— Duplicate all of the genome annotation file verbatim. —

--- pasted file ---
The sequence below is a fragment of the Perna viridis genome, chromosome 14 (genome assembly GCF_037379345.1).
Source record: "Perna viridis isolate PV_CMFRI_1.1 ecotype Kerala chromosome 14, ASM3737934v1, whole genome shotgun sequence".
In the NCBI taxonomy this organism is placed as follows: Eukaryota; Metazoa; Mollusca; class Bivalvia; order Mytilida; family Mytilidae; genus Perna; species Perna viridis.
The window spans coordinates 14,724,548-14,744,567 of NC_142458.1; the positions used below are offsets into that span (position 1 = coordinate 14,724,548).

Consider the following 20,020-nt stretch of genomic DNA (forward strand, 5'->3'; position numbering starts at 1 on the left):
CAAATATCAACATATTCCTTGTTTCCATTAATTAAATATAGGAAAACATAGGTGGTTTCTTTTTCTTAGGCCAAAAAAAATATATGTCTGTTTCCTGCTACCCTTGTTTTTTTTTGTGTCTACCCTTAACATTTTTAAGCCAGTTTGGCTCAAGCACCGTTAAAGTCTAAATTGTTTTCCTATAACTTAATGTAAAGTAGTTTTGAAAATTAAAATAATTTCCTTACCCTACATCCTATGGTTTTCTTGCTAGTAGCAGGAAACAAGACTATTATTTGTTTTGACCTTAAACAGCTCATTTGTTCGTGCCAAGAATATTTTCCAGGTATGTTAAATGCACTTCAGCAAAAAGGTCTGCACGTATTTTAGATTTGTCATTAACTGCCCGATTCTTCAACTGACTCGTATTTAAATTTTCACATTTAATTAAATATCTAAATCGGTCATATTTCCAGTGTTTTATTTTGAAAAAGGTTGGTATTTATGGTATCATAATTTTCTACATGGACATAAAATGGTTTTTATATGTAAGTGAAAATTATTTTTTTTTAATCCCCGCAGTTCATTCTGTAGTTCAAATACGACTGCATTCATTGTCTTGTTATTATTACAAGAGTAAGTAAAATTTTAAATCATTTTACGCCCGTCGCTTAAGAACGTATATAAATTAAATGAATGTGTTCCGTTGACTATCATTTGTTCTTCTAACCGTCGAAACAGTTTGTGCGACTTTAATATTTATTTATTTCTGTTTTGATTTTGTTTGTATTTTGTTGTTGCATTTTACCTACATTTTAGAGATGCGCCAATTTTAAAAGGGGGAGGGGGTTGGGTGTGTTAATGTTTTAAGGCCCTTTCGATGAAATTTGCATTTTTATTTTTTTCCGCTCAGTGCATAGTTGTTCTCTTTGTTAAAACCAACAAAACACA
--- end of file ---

The sequence below is a fragment of the Perna viridis genome, chromosome 14 (genome assembly GCF_037379345.1).
Source record: "Perna viridis isolate PV_CMFRI_1.1 ecotype Kerala chromosome 14, ASM3737934v1, whole genome shotgun sequence".
In the NCBI taxonomy this organism is placed as follows: Eukaryota; Metazoa; Mollusca; class Bivalvia; order Mytilida; family Mytilidae; genus Perna; species Perna viridis.
The window spans coordinates 14,724,548-14,744,567 of NC_142458.1; the positions used below are offsets into that span (position 1 = coordinate 14,724,548).

Consider the following 20,020-nt stretch of genomic DNA (forward strand, 5'->3'; position numbering starts at 1 on the left):
CAAATATCAACATATTCCTTGTTTCCATTAATTAAATATAGGAAAACATAGGTGGTTTCTTTTTCTTAGGCCAAAAAAAATATATGTCTGTTTCCTGCTACCCTTGTTTTTTTTTGTGTCTACCCTTAACATTTTTAAGCCAGTTTGGCTCAAGCACCGTTAAAGTCTAAATTGTTTTCCTATAACTTAATGTAAAGTAGTTTTGAAAATTAAAATAATTTCCTTACCCTACATCCTATGGTTTTCTTGCTAGTAGCAGGAAACAAGACTATTATTTGTTTTGACCTTAAACAGCTCATTTGTTCGTGCCAAGAATATTTTCCAGGTATGTTAAATGCACTTCAGCAAAAAGGTCTGCACGTATTTTAGATTTGTCATTAACTGCCCGATTCTTCAACTGACTCGTATTTAAATTTTCACATTTAATTAAATATCTAAATCGGTCATATTTCCAGTGTTTTATTTTGAAAAAGGTTGGTATTTATGGTATCATAATTTTCTACATGGACATAAAATGGTTTTTATATGTAAGTGAAAATTATTTTTTTTTAATCCCCGCAGTTCATTCTGTAGTTCAAATACGACTGCATTCATTGTCTTGTTATTATTACAAGAGTAAGTAAAATTTTAAATCATTTTACGCCCGTCGCTTAAGAACGTATATAAATTAAATGAATGTGTTCCGTTGACTATCATTTGTTCTTCTAACCGTCGAAACAGTTTGTGCGACTTTAATATTTATTTATTTCTGTTTTGATTTTGTTTGTATTTTGTTGTTGCATTTTACCTACATTTTAGAGATGCGCCAATTTTAAAAGGGGGAGGGGGTTGGGTGTGTTAATGTTTTAAGGCCCTTTCGATGAAATTTGCATTTTTATTTTTTTCCGCTCAGTGCATAGTTGTTCTCTTTGTTAAAACCAACAAAACACA